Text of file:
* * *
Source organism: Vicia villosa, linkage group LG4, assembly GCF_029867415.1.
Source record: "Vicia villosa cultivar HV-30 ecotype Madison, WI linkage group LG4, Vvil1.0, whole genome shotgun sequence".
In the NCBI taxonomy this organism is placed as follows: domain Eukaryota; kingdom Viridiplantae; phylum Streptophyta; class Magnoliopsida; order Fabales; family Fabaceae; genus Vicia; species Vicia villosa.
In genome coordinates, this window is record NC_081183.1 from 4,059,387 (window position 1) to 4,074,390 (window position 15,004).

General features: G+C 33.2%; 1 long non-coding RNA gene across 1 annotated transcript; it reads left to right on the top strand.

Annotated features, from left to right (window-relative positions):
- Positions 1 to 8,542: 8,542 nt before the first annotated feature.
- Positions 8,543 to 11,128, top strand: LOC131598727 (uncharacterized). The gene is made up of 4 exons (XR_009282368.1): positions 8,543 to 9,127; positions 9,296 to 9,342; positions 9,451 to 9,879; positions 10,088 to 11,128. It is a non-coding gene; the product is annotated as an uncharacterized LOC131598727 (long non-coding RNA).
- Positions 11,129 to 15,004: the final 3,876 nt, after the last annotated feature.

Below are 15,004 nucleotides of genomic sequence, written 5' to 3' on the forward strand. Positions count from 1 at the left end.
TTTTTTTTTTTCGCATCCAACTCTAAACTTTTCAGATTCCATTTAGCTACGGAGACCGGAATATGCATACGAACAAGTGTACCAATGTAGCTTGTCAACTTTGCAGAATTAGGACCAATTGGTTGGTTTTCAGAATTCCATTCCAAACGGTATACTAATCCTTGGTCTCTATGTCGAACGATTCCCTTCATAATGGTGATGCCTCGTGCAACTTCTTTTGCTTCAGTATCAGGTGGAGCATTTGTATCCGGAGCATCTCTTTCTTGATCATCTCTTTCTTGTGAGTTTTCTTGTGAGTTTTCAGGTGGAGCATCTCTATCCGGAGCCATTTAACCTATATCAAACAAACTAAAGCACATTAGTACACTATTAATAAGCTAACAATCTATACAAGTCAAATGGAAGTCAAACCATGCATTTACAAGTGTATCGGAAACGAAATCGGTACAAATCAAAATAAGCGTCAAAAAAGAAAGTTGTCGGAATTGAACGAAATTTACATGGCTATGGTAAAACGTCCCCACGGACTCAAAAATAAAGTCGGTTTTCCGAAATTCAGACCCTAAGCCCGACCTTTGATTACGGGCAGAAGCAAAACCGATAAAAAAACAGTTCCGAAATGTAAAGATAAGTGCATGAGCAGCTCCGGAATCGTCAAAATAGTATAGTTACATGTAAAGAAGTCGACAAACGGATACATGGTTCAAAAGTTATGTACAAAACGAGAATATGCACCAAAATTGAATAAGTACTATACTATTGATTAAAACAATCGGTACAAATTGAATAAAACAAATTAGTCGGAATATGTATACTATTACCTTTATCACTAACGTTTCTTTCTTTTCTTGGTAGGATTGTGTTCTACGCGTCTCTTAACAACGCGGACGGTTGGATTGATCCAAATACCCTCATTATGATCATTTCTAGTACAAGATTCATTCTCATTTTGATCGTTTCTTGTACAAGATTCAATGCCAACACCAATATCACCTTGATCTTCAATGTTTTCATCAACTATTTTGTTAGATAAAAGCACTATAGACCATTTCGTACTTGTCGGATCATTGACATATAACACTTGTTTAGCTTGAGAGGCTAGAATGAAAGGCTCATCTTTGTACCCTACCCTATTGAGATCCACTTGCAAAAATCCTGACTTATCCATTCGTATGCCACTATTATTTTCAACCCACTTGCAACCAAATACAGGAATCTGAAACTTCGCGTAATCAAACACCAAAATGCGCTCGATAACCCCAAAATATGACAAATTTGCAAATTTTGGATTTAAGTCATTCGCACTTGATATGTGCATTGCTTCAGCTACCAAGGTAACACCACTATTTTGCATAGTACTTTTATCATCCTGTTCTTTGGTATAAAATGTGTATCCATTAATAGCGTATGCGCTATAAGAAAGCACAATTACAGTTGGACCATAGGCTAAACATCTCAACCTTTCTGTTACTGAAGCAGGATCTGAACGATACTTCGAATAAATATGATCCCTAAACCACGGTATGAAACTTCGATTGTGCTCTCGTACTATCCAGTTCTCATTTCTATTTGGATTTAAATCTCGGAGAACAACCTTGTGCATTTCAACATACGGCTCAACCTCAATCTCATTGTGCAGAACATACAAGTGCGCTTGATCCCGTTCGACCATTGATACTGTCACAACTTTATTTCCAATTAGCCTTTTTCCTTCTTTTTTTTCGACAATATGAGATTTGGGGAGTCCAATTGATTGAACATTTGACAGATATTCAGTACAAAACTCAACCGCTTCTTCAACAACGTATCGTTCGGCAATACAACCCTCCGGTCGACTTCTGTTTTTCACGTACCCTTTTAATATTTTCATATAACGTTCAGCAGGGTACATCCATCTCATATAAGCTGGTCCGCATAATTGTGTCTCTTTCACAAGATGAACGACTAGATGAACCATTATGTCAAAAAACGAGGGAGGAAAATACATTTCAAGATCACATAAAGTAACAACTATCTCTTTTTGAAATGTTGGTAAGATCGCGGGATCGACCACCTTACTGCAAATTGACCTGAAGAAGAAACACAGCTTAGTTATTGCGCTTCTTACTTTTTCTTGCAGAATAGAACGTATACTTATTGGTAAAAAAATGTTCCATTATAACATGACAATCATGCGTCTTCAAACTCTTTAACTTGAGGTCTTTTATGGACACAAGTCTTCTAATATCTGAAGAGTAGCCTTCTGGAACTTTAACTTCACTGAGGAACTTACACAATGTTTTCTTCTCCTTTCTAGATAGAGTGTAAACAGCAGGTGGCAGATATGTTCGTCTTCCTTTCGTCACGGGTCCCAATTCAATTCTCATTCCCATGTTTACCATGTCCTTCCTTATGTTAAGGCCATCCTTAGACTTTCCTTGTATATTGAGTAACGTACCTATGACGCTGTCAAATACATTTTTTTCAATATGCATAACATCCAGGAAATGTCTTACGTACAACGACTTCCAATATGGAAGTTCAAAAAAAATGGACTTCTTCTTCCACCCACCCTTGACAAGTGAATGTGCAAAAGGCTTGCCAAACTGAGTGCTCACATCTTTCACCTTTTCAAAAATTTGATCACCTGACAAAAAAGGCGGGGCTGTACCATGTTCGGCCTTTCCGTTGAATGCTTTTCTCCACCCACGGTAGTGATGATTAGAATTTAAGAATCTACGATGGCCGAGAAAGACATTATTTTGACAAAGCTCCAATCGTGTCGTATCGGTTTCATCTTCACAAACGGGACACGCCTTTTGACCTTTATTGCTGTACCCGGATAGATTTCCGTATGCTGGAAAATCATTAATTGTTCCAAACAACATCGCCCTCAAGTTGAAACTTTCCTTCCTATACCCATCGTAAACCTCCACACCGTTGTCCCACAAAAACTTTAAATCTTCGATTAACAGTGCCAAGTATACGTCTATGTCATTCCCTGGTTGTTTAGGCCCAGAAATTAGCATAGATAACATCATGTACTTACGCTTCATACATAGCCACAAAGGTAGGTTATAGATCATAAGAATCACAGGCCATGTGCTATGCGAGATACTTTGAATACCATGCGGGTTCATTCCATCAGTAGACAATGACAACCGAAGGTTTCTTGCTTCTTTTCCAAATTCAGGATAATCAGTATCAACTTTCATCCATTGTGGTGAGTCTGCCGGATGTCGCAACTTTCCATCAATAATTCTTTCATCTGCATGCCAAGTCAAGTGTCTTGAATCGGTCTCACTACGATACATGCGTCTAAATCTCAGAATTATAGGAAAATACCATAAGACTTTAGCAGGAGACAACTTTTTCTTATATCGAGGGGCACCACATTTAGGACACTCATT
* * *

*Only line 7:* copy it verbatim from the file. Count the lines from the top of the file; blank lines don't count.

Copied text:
- Positions 1 to 8,542: 8,542 nt before the first annotated feature.